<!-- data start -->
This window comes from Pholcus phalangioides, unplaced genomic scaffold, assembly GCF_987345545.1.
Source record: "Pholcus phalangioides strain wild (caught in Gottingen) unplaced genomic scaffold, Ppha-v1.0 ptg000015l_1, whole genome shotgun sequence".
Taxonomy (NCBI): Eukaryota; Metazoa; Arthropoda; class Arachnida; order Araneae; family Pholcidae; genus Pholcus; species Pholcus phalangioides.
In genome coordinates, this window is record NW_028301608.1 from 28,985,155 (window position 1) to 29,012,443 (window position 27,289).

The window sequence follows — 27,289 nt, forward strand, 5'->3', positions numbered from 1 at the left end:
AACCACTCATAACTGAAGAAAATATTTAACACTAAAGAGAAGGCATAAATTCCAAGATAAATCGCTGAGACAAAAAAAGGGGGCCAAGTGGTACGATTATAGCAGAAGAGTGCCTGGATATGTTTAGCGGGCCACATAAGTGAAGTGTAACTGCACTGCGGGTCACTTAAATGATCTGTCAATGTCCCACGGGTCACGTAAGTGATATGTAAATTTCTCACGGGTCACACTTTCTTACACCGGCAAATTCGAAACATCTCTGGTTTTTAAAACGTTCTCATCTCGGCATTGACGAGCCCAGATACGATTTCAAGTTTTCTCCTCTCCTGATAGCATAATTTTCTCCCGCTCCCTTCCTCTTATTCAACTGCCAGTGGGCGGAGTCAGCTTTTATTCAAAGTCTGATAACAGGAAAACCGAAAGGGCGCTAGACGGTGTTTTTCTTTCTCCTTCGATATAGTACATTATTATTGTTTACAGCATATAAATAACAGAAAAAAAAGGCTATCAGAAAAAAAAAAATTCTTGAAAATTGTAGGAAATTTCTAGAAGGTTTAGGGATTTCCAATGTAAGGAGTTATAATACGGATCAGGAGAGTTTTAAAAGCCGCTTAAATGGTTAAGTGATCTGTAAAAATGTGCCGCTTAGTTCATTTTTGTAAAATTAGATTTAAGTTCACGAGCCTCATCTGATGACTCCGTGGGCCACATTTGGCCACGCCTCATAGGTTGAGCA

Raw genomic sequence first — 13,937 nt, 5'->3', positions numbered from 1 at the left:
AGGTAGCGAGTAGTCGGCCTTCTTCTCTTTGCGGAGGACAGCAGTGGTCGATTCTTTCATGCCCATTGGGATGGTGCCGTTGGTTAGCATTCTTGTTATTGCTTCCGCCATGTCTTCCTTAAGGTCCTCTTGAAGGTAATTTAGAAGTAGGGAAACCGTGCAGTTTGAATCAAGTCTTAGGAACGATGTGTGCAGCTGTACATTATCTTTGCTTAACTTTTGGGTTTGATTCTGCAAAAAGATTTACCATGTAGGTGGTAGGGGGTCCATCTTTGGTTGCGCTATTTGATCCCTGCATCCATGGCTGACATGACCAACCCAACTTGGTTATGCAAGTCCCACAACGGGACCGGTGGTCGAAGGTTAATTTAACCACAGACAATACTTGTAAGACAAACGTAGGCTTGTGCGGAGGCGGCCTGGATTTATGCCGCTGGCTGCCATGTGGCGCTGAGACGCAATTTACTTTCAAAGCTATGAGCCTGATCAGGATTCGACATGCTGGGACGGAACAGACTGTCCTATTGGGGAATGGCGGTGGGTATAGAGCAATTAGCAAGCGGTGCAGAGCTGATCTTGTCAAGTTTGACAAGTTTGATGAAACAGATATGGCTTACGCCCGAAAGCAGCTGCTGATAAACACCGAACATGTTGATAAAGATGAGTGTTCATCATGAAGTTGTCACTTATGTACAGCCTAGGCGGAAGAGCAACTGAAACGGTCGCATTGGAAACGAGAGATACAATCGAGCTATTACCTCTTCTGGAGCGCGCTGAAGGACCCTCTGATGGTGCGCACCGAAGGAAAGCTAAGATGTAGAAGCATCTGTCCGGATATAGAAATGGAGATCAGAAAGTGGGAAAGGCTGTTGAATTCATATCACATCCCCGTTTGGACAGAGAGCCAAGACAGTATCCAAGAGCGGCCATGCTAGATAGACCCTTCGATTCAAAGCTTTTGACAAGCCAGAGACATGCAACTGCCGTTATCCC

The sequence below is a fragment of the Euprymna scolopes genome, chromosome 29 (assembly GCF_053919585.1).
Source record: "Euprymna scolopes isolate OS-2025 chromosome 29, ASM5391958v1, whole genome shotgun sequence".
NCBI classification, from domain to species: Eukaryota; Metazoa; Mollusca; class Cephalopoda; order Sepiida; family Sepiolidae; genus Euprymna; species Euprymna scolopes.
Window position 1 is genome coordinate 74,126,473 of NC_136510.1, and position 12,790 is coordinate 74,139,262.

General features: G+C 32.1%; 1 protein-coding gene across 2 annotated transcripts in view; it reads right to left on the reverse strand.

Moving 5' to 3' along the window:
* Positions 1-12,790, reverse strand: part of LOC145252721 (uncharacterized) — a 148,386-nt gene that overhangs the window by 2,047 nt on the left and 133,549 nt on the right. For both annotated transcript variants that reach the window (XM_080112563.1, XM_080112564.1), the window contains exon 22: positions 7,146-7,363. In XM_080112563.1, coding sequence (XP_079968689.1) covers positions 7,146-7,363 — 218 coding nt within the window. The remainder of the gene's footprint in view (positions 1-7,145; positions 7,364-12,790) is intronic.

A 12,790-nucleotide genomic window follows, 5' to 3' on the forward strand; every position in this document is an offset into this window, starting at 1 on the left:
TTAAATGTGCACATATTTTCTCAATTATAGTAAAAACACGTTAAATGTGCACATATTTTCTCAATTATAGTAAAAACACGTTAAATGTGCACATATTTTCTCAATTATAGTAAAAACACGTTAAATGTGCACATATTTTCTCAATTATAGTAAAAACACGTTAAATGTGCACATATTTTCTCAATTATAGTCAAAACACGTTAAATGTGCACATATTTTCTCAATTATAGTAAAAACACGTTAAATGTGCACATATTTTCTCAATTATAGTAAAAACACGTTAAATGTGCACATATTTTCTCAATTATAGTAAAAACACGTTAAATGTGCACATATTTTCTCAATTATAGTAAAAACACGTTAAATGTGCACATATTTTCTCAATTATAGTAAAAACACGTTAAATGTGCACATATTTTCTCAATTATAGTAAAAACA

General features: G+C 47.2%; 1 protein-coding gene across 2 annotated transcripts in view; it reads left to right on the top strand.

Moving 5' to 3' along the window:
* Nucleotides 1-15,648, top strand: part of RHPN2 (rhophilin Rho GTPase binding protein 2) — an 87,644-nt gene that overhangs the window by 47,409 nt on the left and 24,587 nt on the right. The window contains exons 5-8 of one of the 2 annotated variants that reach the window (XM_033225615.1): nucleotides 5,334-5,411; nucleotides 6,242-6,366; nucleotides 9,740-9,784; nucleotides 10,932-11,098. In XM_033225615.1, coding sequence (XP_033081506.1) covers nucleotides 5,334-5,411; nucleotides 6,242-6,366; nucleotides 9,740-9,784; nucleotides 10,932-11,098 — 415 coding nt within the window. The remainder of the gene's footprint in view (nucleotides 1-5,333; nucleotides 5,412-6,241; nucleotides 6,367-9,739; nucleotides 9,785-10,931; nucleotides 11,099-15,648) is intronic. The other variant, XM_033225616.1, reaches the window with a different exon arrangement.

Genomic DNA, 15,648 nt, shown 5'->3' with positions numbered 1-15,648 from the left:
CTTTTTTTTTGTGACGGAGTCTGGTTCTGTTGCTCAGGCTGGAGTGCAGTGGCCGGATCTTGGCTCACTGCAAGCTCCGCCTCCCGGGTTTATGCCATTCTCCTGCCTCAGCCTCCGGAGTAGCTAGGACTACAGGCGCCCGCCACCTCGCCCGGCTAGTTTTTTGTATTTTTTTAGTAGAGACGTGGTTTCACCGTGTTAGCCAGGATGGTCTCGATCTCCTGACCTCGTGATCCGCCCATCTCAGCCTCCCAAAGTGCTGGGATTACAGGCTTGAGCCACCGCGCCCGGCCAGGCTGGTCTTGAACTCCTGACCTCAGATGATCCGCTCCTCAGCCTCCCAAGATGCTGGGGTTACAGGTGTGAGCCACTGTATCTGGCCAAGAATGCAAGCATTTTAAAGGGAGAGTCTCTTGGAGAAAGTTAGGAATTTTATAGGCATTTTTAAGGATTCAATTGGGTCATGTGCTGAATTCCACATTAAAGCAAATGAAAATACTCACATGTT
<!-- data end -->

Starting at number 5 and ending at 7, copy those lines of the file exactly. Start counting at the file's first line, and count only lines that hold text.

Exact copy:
The window sequence follows — 27,289 nt, forward strand, 5'->3', positions numbered from 1 at the left end:
AACCACTCATAACTGAAGAAAATATTTAACACTAAAGAGAAGGCATAAATTCCAAGATAAATCGCTGAGACAAAAAAAGGGGGCCAAGTGGTACGATTATAGCAGAAGAGTGCCTGGATATGTTTAGCGGGCCACATAAGTGAAGTGTAACTGCACTGCGGGTCACTTAAATGATCTGTCAATGTCCCACGGGTCACGTAAGTGATATGTAAATTTCTCACGGGTCACACTTTCTTACACCGGCAAATTCGAAACATCTCTGGTTTTTAAAACGTTCTCATCTCGGCATTGACGAGCCCAGATACGATTTCAAGTTTTCTCCTCTCCTGATAGCATAATTTTCTCCCGCTCCCTTCCTCTTATTCAACTGCCAGTGGGCGGAGTCAGCTTTTATTCAAAGTCTGATAACAGGAAAACCGAAAGGGCGCTAGACGGTGTTTTTCTTTCTCCTTCGATATAGTACATTATTATTGTTTACAGCATATAAATAACAGAAAAAAAAGGCTATCAGAAAAAAAAAAATTCTTGAAAATTGTAGGAAATTTCTAGAAGGTTTAGGGATTTCCAATGTAAGGAGTTATAATACGGATCAGGAGAGTTTTAAAAGCCGCTTAAATGGTTAAGTGATCTGTAAAAATGTGCCGCTTAGTTCATTTTTGTAAAATTAGATTTAAGTTCACGAGCCTCATCTGATGACTCCGTGGGCCACATTTGGCCACGCCTCATAGGTTGAGCA

Raw genomic sequence first — 13,937 nt, 5'->3', positions numbered from 1 at the left: